How Slim could end up owning NYT
Though NYT is not for sale at the moment, the continued deterioration of its business could unleash the sort of pressures in the controlling Ochs-Sulzberger family that have led to the sale of a number of newspapers in the past.
Slim’s timely loan to the NYT not only nets him a prodigious 14% annual interest rate but also warrants that will enable him to buy enough stock in the company to nearly triple his stake to 18% of its common shares.
As a creditor entitled to all manner of financial information, Slim will get not only a detailed view of the company’s finances but also the right to put the screws to NYT the minute it violates any of the terms of the loan.
At a time when few financiers are willing to lend to newspapers, Slim had more than a few reasons for helping NYT avoid the possible default on $400 million in debt that is due for repayment in the spring.
One is that he wanted to protect the worth of the shares he already owns in the company, which have lost more than half their value in four months and today are worth some $60 million. Another is that juicy interest rate, which will boost the company’s borrowing costs by almost 50% to $74 million.
But the real appeal for Slim may be that he sees the loan as a major step in a sequence of events that eventually could enable him to buy the company publishing one of the most important newspapers in the world.
Here’s how that might play out:
After the company’s operating profits fell by 38% in the first nine months of 2008, NYT was forced it to cut its dividend by three-quarters. This had a huge impact on the Ochs-Sulzberger family members who own the super-voting shares that control the company, because it trimmed their collective annual stipend to less than $7 million from $28 million.
If the newspaper business continues to deteriorate, NYT would be forced to choose between making further cuts in the dividend or making substantial reductions in the ample resources still afforded the flagship newspaper. Or both.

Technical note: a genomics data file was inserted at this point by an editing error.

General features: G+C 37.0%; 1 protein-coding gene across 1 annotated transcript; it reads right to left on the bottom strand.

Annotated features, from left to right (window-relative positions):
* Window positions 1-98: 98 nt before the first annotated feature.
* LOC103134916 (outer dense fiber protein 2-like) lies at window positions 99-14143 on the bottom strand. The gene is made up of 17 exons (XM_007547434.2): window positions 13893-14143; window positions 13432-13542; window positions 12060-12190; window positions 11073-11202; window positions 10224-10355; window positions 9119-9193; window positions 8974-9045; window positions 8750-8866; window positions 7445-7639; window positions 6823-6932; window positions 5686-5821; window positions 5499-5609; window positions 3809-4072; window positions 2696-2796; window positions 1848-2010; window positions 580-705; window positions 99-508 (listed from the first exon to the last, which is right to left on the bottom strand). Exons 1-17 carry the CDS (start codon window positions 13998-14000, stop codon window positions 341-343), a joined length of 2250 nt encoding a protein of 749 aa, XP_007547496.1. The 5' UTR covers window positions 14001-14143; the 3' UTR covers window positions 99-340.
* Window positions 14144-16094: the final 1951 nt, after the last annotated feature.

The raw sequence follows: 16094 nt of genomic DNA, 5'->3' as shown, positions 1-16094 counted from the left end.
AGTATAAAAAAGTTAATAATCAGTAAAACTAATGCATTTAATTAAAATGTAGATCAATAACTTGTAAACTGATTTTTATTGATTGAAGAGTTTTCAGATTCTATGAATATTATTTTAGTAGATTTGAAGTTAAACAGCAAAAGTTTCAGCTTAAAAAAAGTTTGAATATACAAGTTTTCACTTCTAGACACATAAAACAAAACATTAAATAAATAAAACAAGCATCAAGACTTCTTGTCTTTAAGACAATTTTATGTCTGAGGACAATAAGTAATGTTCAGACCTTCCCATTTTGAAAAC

Any of the above outcomes likely would provoke tension between the family members who want to preserve what's left of their dividends and those who want to maximize the resources available to the Times.
In other words, the conditions would be ripe to set off the classic conflict that has put many a newspaper in play.
One roughly similar example is Dow Jones, which Rupert Murdoch picked off in 2007 for a sumptuous $5 billion after wearing down the resistance of a majority of the heirs of the founding Bancroft family. Beyond the five bil from Rupert, the chief motivation to the heirs was the company's anemic stock price.
Although the family at the NYT is smaller and reportedly more attached to the New York Times than the Bancrofts were to Dow Jones, the affection for the paper among the NYT clan actually could motivate them to accept a well-timed, too-big-to-refuse deal from Slim.
In addition to wafting an eye-popping sum at the NYT family to ease the pain of forsaking their birthright, Slim could promise to sustain the resources and integrity of the Times. Murdoch made a similar pledge to seal the deal for Dow Jones, which he kinda, sorta honored.
With a fortune estimated at $60 billion by Forbes magazine, Slim got to be the second wealthiest man world by employing tactics that the New York Times once characterized as being worthy of a 19th Century robber baron.
Another contender to buy the NYT once might have been the Harbinger shareholder group that accumulated a fifth of the company’s common stock before Slim turned up. But the group has been unwinding its position after losing as much as nine figures during the precipitous drop last year of NYT stock.
The Harbinger hangover is bound to frighten off other hedge funds, assuming any survived the September surprise. With Harbinger out of the picture, Slim is in the catbird’s seat.
The Dow Jones acquisition didn’t come swiftly and the courtship of the NYT clan won’t be any quicker.
Unless an unexpectedly rapid and convincing turnaround in the publishing business helps NYT substantially lighten its $1 billion-plus debt load, then Slim will be well positioned to make a run at the company when, as they say in the Cialis commercials, the moment is right.